I'm not sure where to go with this question, but I'm hoping "Dev Ops" has something to do with applications development and someone here can direct me to the right forum.
I'm cleaning out a bunch of datasets that used to belong to users whose Top-Secret ACIDs no longer exist. A high proportion of those datasets belong to Librarian (at this installation every developer got his own), and I don't want to delete those until a coworker has had a chance to examine them.
But a good many of them I can delete anyway, for either of two reasons: 1) Some of them are improperly allocated or initialized in some way: ISPF says these have no extents, and when I try to open them in Librarian it abends with IEC138I 020-08. My REXX program can spot these with LISTDSI; no problem there. 2) Many of the rest have no members. If I can find some way of identifying those in my REXX instead of making my coworker look at each one individually in ELIPS—there are scores of them at least—it'd save her a lot of trouble.
So how do I get at this information inside a program? The ELIPS manual has a section on running it from a CLIST, but upon careful reading it turns out it's talking only about firing up ELIPS, not interacting with it. I thought the File Access Interface Routines Guide looked hopeful, but I don't see a routine I could use to tell me whether any members exist in the library. Must I write a screen-scraper in the emulation's VBA, or is this something I can do with a REXX?
Here is what I would suggest.
1) run a Master Index Statistical report and write it out to a Temp file:
//INDEX EXEC PGM=AFOLIBR,PARM='NRJS,NJTA' //SYSPRINT DD SYSOUT=* //INDEX DD DSN=&&TEMP,DISP=(,PASS),
DCB=(LRECL=133,RECFM=FB,DSORG=PS,BLKSIZE=26600) //MASTER DD DISP=SHR,DSN=your.Librarian.Master.file//OSJOB DD DUMMY //SYSIN DD * -OPT INDEX(S) -END //*
2) Have your REXX routine parse the Temp file and look for the line --
THE TOTAL NUMBER OF MODULES ON THE MASTER FILE.............128
3) If Master file contains no modules, feel free to delete.
*** ONLY AFTER YOU HAVE MADE THE APPROPRIATE BACK UPS****
That's great for one such library, but as I said, I have scores to examine. I was hoping for some way my program could do this rather than submitting scores of batch jobs. Still, I'm sure there are ways:
1) The crudest and most certain is to write a program in the language of the 3270 emulator, some flavor of VB. It would act like a human typing and reading at my terminal, albeit very, very fast :-). That would break up the process into three parts, though; first collect the DSNs; then the emulator program reads the names from a file, examines each one and writes the results to a file; then back to a mainframe program that'll delete the files that are empty.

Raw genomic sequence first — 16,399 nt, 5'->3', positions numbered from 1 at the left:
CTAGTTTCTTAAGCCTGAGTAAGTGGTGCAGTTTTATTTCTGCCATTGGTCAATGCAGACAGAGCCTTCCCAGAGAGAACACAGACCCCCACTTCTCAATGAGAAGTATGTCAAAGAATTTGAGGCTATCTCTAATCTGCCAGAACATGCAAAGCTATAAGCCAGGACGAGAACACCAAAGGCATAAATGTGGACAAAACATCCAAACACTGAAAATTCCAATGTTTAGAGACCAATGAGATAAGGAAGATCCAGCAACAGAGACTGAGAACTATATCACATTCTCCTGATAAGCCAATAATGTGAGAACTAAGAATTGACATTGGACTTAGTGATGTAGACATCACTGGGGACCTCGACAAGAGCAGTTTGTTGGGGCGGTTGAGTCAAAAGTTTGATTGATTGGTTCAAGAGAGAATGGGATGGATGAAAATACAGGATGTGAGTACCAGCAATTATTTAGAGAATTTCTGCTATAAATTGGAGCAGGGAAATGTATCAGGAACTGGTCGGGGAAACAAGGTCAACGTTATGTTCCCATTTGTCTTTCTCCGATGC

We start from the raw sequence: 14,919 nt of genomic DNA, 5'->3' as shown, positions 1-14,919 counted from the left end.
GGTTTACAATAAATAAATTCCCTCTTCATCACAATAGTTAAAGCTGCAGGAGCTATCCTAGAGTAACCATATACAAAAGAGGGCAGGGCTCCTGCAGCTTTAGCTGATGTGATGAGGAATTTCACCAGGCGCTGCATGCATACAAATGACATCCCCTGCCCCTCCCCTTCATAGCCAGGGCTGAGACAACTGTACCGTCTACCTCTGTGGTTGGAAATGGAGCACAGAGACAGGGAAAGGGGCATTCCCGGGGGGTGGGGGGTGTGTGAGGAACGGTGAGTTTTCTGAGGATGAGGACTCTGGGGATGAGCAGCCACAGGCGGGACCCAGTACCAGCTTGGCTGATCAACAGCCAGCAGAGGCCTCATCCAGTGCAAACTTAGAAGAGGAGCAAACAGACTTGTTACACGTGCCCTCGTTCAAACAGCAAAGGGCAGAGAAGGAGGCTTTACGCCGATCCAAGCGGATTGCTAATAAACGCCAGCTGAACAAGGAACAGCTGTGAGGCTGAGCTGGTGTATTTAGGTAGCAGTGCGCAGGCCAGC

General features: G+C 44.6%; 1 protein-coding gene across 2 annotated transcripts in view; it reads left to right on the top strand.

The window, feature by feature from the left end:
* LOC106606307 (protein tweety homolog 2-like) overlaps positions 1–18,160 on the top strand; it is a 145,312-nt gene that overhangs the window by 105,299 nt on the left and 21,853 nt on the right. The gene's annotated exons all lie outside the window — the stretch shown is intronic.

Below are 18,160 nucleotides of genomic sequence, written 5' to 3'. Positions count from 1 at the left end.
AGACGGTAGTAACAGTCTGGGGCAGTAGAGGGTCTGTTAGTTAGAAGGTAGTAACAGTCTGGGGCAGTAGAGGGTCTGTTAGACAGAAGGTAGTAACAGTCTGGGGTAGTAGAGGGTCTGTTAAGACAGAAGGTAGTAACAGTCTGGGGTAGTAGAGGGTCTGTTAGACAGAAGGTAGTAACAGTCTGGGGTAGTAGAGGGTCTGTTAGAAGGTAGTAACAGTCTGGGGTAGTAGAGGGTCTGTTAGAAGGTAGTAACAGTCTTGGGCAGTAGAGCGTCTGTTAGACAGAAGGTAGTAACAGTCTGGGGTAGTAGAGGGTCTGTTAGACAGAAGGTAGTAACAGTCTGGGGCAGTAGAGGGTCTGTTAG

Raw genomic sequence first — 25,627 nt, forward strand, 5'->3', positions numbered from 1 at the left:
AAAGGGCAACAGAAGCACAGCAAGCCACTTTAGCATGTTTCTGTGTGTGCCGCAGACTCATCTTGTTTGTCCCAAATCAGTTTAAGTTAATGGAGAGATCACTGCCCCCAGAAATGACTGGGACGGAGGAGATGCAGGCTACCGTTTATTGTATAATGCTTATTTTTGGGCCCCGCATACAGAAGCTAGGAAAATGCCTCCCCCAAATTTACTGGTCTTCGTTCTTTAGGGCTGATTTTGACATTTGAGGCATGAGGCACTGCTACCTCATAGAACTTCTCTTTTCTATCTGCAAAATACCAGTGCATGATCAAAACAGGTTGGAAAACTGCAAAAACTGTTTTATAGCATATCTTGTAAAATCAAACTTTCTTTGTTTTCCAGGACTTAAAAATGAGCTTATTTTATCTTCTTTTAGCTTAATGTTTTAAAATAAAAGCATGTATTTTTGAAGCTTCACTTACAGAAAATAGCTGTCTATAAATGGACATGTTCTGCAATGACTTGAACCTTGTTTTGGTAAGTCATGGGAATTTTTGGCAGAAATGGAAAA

2) I can have a program generate the JCL and submit one job for each of the many Librarian files, and another that'll interact with SYSVIEW to read and act on the results. Presumably each job would run very quickly, so I could even have the program submit each job and read the results on the fly rather than doing all the submits and later read and analyze all the results.
3) The best way, though, may be to figure out how to run AFOLIBR in the foreground: Run it on a single library, read SYSPRINT, act on the results, then around again for the next library.I'm interested in your thoughts (or those of anyone else), but if not then what you've given me so far should be enough for me to go on. Thanks.
Librarian does not have any type of repository that identifies all the Librarian Master files so there is no automated why to get a list of the Master files. If you have a list of the Master files, #2 is probably the way to go. Yes, the Master Index report runs quickly if the Master file is not archived.
Right, I already have a list. (I just got ISPF to show me a list of datasets that start certain prefixes, such as CX*; that takes only a few seconds. Then the program goes through the list and discards anything whose HLQ doesn't look like a user ID, and also anything that actually is a user ID. The survivors are datasets that probably belonged to an old ID, and that should have been cleaned up when the ID was deleted from TSS.) The Librarian datasets are all named somebody.DEV.LIBR; any of those that have no extents can be deleted as having been improperly allocated in the first place. Now I want to eliminate any that have no members, and the rest can be turned over to that coworker for examination.
I think I'll experiment with option #3, because if it'll work it's a handy thing to know. I've already written foreground calls for TSSSIM and CA-Cleanup, both big time-savers; I suspect I can do the same with AFOLIBR. If not I'll fall back on #2.
Sounds like a plan.
In case anyone cares, option 3 (using your JCL as a model) works like a champ. It turns out I need UPDATE access to a Librarian dataset in order to get AFOLIBR to show me its member list, but since I'm the security admin I can give myself that access, and since I'm cleaning up old libraries belonging to users long departed there's no problem with my doing that. So among other things, when my program works its way down the list of old datasets and gets to a Librarian, it a) give me the necessary access to it, if I don't already have it, then b) allocates the necessary DDs and runs AFOLIBR. Then it checks the contents of the output, finds the member count and decides accordingly. If the member count is 0 I can mark the dataset for deletion; if not, I'll rename it so that a coworker can examine it and decide whether she wants to keep it.
The program can deal with several hundred defunct datasets, including a couple dozen Librarians, in 15 or 30 seconds; not bad at all even in the foreground.
The correct Community for CA Librarian is --
CA Mainframe Community
Ok, and I was able to move it too, somewhat to my surprise. Thanks.